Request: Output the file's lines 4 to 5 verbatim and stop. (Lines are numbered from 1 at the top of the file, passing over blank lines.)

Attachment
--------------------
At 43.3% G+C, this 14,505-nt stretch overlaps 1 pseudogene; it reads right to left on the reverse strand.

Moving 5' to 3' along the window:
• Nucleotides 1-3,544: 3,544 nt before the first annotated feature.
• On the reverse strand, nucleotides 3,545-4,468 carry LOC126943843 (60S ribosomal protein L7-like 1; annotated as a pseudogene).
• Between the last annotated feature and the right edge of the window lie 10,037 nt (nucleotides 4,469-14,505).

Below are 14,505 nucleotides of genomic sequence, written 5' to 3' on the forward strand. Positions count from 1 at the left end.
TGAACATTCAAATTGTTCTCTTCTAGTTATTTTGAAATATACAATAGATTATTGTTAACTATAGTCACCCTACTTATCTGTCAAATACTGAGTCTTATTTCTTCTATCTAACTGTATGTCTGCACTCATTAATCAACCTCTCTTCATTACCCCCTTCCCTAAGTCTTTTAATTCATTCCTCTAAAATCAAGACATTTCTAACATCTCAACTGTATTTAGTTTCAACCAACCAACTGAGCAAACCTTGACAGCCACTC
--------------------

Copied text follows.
• On the reverse strand, nucleotides 3,545-4,468 carry LOC126943843 (60S ribosomal protein L7-like 1; annotated as a pseudogene).
• Between the last annotated feature and the right edge of the window lie 10,037 nt (nucleotides 4,469-14,505).